What voters have been more likely to hear is reflexive condemnation of whatever Mr. Trump does or does not do.
His meeting late last month with the North Korean leader Kim Jong-un at the Demilitarized Zone is a case in point. Ms. Warren faulted Mr. Trump for “exchanging love letters with a ruthless dictator.” Senator Kamala Harris admonished him to “take the North Korean nuclear threat and its crimes against humanity seriously. ” Julian Castro, a former secretary of housing and urban development, said, “It is all show. It’s all symbolism. It is not substance.”
Such criticisms are reasonable, but they are not policy. Mr. Biden has said he will refuse to deal with Mr. Kim until North Korea takes some unspecified first step. Most Democratic candidates have yet to put forward comprehensive proposals on how to deal with the nuclear threat from North Korea.
Virtually all of the candidates support a greater role for Congress in deciding whether to initiate war and expressed alarm about the potential of stumbling into military conflict with Iran. Many have endorsed rejoining the Iran nuclear deal that Mr. Trump abrogated, without saying how they intend to tackle this complex problem.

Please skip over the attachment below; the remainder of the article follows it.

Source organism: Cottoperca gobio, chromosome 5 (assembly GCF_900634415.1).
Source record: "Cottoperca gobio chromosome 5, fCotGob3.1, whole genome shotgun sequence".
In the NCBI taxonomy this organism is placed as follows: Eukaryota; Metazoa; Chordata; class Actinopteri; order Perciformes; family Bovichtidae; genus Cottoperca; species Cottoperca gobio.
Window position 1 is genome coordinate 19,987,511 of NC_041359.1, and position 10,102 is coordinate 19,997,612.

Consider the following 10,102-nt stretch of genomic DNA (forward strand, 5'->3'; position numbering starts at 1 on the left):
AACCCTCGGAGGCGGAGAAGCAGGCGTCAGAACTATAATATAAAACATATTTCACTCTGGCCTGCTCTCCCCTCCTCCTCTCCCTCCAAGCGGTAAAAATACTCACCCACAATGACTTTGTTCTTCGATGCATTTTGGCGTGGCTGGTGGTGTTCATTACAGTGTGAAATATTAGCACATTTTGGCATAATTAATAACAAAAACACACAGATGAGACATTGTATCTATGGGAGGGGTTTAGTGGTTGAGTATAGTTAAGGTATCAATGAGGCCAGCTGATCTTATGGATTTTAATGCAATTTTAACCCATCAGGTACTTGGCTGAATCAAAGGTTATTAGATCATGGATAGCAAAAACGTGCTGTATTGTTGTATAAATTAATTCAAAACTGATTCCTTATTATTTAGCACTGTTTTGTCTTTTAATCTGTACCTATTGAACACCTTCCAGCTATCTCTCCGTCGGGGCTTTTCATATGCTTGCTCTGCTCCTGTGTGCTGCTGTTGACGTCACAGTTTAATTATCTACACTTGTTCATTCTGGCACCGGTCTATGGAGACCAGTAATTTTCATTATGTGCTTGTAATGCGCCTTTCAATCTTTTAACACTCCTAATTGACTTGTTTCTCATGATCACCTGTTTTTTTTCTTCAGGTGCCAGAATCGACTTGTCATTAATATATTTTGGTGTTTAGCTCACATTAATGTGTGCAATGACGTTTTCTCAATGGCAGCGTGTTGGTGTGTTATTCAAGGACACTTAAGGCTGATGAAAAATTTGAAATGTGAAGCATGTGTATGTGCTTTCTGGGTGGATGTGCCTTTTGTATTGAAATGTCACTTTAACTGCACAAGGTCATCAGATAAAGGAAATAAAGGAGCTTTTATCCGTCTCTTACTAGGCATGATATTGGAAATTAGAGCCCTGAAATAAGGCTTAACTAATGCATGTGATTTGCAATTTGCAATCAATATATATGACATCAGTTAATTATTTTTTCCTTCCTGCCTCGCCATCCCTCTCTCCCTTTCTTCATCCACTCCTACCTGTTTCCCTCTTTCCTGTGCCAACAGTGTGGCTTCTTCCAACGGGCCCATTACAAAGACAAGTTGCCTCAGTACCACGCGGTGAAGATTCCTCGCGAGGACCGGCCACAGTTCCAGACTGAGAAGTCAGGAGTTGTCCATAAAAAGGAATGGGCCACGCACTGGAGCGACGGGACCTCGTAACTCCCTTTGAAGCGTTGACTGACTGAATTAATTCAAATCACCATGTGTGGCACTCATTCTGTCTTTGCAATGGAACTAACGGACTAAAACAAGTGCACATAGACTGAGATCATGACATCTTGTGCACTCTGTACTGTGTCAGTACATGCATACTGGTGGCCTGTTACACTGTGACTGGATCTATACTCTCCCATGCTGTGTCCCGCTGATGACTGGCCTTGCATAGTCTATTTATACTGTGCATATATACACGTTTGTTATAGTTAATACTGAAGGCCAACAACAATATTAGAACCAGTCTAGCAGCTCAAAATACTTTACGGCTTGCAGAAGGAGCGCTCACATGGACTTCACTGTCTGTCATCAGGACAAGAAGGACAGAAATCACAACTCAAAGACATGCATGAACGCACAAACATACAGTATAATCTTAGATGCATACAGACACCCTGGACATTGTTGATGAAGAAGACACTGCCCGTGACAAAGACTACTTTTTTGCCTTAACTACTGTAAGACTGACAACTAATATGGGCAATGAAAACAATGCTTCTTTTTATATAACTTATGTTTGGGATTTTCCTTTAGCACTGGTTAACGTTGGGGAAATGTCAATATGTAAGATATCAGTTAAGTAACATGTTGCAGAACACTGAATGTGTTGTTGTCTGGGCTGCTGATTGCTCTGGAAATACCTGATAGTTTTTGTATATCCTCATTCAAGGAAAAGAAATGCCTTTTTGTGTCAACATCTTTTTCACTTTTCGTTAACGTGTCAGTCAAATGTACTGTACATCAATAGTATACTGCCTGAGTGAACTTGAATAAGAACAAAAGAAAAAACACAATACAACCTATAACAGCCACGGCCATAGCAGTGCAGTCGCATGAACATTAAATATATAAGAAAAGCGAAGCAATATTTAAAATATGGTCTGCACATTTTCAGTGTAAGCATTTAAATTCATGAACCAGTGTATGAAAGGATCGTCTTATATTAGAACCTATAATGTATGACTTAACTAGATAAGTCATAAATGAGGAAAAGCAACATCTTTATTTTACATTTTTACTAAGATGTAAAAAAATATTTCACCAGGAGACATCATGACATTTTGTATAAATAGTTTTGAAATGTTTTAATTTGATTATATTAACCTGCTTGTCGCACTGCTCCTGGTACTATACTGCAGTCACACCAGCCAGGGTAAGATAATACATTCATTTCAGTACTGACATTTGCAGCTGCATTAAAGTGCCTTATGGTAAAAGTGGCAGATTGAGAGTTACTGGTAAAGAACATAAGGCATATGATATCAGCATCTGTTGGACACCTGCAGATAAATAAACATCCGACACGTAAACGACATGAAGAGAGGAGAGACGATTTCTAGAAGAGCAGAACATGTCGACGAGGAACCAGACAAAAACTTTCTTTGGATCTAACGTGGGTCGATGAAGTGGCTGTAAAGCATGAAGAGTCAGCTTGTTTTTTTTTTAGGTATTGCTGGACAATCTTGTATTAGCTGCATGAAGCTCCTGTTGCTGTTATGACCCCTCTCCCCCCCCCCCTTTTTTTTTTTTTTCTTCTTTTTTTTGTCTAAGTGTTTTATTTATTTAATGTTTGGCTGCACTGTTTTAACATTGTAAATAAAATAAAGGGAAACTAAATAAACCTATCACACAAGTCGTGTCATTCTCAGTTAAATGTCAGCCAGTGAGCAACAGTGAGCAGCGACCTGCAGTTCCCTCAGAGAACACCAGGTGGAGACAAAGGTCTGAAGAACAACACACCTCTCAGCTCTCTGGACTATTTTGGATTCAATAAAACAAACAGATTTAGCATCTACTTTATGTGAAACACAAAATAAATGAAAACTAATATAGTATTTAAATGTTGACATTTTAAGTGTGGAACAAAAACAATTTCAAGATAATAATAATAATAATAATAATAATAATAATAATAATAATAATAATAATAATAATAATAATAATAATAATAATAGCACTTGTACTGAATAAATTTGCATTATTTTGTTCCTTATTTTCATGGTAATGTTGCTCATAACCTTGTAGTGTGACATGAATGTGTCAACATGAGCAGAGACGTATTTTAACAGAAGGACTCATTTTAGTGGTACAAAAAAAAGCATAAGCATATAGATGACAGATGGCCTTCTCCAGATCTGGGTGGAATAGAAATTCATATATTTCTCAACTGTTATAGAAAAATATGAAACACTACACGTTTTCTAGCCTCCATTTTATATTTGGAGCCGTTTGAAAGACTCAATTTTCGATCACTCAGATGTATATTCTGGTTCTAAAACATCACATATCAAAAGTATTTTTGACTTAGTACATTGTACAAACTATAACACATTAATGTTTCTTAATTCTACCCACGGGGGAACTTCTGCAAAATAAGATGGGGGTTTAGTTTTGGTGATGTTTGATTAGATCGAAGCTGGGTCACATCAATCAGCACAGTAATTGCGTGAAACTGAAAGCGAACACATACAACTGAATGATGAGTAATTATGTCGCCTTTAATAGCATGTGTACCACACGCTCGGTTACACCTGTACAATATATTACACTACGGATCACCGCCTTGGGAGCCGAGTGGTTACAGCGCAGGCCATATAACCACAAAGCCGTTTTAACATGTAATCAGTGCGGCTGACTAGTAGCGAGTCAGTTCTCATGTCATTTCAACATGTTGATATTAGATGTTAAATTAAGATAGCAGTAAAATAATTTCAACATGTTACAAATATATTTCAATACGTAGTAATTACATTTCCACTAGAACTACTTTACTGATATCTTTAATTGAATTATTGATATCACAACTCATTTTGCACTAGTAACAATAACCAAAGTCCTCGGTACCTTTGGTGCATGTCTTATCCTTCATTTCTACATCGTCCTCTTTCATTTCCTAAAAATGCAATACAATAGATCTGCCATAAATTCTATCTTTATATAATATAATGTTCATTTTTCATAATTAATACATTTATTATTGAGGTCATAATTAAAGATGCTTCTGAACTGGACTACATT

A typical answer came from Senator Amy Klobuchar, who said that, while imperfect, “It was a good deal for that moment,” and, “What I would do is negotiate us back into that agreement, stand with our allies and not give unlimited leverage to China and Russia, which was what he has done.” More detail is needed.
While there is a strong proclivity among the candidates to reduce the nation’s military commitments, with at least half saying they would bring the troops home from Afghanistan, nuance can make a difference. “I believe we should bring back our troops from Afghanistan but I also believe that we need to have a presence there” to support the Afghan leaders and deter terrorists from returning, Senator Harris told The Times.
Asked the greatest threat facing America at their debate in June, there was little consensus. One candidate, Gov. Jay Inslee of Washington, identified Mr. Trump; others were more predictable, citing Russia, China, nuclear weapons and climate change.